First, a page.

Defeat edges Jose towards PSG

A RM2,500 bottle of wine would never have tasted so bitter-sweet. Portugal's finest drop was meant to help pick Jose Mourinho's brains: it ended up unopened as the Special One didn't hang around to drown his sorrows.

Manchester United's League Cup defeat at Bristol City will be brushed off as he would a speck of dandruff. After all, it is the most minor of the four major trophies by a distance.

A chequered list of partners says as much – Milk, Littlewoods, Rumbelows, CocaCola, Worthington, Carling, Capital One and now Carabao. Cynics would say there's really only ever been one – Mickey Mouse.

But if the competition is a tart among grand dames, it is what launched Mourinho on his glittering trophy-laden career outside of Portugal and one of two gongs that he won last season.

The League Cup is whatever you want to call it. Irrelevant, inconvenient, irritating – or invaluable for blooding kids, giving bench-warmers a run out and knackered stars a breather.

Mourinho, who has won the trophy four times and was aware City are riding high in the Championship, was trying a careful blend of the latter three.

Losing such a game to a spiky underdog who was very much up for it is hardly a hanging offence. But in an increasingly difficult season, it is one more negative, one more stick for critics to beat him with.

City boss Lee Johnson would have been disappointed there was no post-match tete-a-tete after all. The United boss was warm with his congratulations and generous in his praise, apart from saying the home side "were lucky".

They were a tad – United hit the woodwork twice – but it was enough for the critics to pounce on this solitary sour grape and disappearing act among an otherwise gracious acceptance of an embarrassing loss.

Yep, the knives are coming out of their sheaths with every non-United performance and every perceived non-United move he makes. Whether it's the cruel castigation of players – Luke Shaw and Hendrik Mkhitaryan in particular – or lacklustre displays, his enemies find more ammunition – justified or not.

United knew what they were getting with Mourinho despite promises and a six-page letter to the contrary: leopards do not change their spots. And as soon as the going got a little tough, he reverted to type.

Privately he must be cursing his luck. Nearly halfway through his second season he is in a familiar position: comfortably clear of the chasing pack but for the small matter of his nemesis being in front of him and almost out of sight.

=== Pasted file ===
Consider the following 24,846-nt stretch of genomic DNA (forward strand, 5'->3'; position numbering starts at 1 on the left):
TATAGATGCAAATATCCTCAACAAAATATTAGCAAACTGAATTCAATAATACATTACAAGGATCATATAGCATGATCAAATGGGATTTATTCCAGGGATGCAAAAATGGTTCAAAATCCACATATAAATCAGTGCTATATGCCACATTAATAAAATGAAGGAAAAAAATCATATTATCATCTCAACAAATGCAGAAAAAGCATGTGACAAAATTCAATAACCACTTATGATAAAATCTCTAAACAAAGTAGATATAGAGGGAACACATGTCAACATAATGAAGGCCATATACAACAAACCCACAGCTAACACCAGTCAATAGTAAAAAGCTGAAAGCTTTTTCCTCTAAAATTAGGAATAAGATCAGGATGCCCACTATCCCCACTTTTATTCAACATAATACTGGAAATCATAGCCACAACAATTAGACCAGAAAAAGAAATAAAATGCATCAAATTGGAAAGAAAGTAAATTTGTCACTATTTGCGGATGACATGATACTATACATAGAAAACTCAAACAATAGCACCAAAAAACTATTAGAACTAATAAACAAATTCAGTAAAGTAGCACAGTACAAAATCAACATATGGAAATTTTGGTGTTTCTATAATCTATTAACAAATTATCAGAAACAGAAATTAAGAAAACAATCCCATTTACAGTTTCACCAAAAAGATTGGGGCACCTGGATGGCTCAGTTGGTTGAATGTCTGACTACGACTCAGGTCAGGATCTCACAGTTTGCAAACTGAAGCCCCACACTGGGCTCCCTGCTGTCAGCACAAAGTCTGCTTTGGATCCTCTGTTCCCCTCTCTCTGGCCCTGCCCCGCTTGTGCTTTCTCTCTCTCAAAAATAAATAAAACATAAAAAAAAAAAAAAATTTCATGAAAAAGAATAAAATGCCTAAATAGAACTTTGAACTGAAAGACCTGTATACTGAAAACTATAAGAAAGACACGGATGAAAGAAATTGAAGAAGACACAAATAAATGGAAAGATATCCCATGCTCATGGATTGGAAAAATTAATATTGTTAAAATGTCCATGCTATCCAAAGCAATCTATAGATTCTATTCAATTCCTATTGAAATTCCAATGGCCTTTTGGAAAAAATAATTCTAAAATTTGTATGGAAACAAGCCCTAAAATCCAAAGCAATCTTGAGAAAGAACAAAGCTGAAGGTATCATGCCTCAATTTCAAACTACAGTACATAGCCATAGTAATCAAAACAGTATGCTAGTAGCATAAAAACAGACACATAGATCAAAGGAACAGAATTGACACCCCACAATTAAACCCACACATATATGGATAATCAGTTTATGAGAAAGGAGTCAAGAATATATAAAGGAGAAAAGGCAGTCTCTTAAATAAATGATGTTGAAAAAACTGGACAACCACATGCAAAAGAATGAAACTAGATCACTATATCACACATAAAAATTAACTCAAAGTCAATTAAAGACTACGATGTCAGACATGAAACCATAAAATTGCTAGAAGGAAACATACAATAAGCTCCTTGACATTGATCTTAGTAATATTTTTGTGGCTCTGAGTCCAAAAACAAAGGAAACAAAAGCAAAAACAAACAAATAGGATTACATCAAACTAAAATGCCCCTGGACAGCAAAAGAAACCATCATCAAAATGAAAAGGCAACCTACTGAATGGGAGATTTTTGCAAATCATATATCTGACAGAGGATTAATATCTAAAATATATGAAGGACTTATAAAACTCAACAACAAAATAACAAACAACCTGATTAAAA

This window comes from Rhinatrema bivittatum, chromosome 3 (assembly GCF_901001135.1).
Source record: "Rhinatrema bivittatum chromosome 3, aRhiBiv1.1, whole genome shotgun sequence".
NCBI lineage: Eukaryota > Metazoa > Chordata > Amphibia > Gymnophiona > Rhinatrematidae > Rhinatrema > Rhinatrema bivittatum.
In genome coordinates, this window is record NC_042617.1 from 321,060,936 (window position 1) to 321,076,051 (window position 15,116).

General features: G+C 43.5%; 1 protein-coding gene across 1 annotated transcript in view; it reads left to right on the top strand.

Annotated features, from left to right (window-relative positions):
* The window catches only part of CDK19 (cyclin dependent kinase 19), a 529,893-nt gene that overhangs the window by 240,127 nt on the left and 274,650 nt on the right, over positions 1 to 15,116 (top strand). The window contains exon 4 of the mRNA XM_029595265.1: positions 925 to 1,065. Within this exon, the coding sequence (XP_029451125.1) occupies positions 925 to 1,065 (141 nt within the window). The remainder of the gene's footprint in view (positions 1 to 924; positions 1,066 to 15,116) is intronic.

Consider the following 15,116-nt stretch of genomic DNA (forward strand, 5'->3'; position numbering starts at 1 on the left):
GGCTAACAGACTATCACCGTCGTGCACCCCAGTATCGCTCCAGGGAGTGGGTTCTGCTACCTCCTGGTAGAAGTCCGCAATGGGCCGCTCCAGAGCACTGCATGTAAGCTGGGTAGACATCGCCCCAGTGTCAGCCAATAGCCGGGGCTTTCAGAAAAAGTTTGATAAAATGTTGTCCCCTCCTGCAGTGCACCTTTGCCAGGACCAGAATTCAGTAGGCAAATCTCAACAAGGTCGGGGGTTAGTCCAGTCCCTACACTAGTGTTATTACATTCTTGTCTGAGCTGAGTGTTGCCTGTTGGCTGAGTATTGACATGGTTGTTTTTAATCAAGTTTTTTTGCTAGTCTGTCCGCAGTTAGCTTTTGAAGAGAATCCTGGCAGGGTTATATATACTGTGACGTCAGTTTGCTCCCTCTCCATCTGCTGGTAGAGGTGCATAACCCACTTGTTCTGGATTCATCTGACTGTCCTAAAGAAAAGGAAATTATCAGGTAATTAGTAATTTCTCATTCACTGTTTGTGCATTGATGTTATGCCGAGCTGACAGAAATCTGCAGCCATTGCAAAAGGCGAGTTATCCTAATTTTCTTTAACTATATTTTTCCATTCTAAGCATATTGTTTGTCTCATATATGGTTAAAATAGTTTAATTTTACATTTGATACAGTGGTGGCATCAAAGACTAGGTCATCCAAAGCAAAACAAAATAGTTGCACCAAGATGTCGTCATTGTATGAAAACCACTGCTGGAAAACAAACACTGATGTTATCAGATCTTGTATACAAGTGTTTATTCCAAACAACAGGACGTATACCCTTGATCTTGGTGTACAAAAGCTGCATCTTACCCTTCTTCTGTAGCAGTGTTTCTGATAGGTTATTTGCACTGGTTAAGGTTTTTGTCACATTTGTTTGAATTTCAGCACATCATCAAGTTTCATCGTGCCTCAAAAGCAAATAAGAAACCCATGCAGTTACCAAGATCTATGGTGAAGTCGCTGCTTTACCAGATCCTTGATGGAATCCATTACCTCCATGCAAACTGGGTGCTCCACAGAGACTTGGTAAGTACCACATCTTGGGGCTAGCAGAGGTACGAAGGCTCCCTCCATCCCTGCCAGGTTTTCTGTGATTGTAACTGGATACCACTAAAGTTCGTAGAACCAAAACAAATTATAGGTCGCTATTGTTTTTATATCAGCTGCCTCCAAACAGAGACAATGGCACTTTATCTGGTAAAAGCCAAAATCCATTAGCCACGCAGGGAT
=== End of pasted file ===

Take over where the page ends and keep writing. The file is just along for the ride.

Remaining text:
Were it not for Pep Guardiola, Mourinho would be on course to deliver the league title, as he has at every club in his second term, right on schedule – and would not be subject to the barbs he's currently having to duck.

Senior Old Trafford figures are said to be losing patience with the non-United behaviour, but most of all, it is on the field where they have reason to be concerned. Much has been said of parked buses, but it is the lack of any discernible style that is disappointing the faithful.

They don't let in many – they have the world's best keeper – but they don't score many either, despite having a £75m (RM409 million) striker and a previous world record signing in midfield. Romelu Lukaku and Paul Pogba have had their moments but are they value for such huge money?

Coming second to City would be excruciating enough even without the personal Pep factor, but just about acceptable if United were seen to be giving it a real go with flair and a clutch of future stars.

But Mourinho's United are too cautious by half for United fans and don't have enough kids. They wonder why Timothy Fosu-Mensah was loaned out when Chris Smalling is still around. Why Axel Tuanzebe doesn't play more and why Shaw was ostracised?

No one was expecting another Class of 92 and Marcus Rashford and Jesse Lingaard have played a fair bit, but it's hard not to think the manager feels youth is wasted on the young.

Last month there were rumours that he would jump ship and go to PSG in the summer. And his refusal to buy a house or even bring his family to Manchester only adds the view that his bag is always packed for another assignment.

Stories linking United with likes of Eden Hazard in a big January spending spree suggest he is prodding the Glazers for more cash. And if it is not forthcoming, he'll have his excuse.

What's more, if PSG do not win the Champions League – they've got a tough draw in the Round of 16 against Real Madrid – they will soon have a vacancy and he will have a new challenge.

As he skipped a glass of his favourite Barca Velha and heard that he would have been facing Pep in the two-legged semifinal, he may well have thought he'd dodged a bullet.

He still has to go to the Etihad in the League but to risk not two but four defeats to the noisiest of neighbours would have invited the grapes of wrath.

Bob's latest book Living the Dream, about British football meeting foreign billionaires, is on sale at MPH, Borders, Popular and Kinokuniya bookstores.